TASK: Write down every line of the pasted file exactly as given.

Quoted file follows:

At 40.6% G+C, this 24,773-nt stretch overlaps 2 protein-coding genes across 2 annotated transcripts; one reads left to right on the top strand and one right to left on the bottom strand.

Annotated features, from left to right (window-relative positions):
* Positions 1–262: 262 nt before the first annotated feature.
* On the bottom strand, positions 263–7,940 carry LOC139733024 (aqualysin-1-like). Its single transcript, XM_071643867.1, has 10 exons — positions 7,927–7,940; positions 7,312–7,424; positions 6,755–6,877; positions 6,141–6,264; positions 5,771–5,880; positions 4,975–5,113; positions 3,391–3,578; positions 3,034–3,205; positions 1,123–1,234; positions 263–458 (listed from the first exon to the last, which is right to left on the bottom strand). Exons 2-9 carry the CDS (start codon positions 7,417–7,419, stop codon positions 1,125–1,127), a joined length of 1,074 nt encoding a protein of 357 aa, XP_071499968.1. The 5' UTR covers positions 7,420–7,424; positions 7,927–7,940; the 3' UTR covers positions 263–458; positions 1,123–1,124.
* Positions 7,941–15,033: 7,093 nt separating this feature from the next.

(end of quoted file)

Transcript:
At 40.6% G+C, this 24,773-nt stretch overlaps 2 protein-coding genes across 2 annotated transcripts; one reads left to right on the top strand and one right to left on the bottom strand.

Annotated features, from left to right (window-relative positions):
* Positions 1–262: 262 nt before the first annotated feature.
* On the bottom strand, positions 263–7,940 carry LOC139733024 (aqualysin-1-like). Its single transcript, XM_071643867.1, has 10 exons — positions 7,927–7,940; positions 7,312–7,424; positions 6,755–6,877; positions 6,141–6,264; positions 5,771–5,880; positions 4,975–5,113; positions 3,391–3,578; positions 3,034–3,205; positions 1,123–1,234; positions 263–458 (listed from the first exon to the last, which is right to left on the bottom strand). Exons 2-9 carry the CDS (start codon positions 7,417–7,419, stop codon positions 1,125–1,127), a joined length of 1,074 nt encoding a protein of 357 aa, XP_071499968.1. The 5' UTR covers positions 7,420–7,424; positions 7,927–7,940; the 3' UTR covers positions 263–458; positions 1,123–1,124.
* Positions 7,941–15,033: 7,093 nt separating this feature from the next.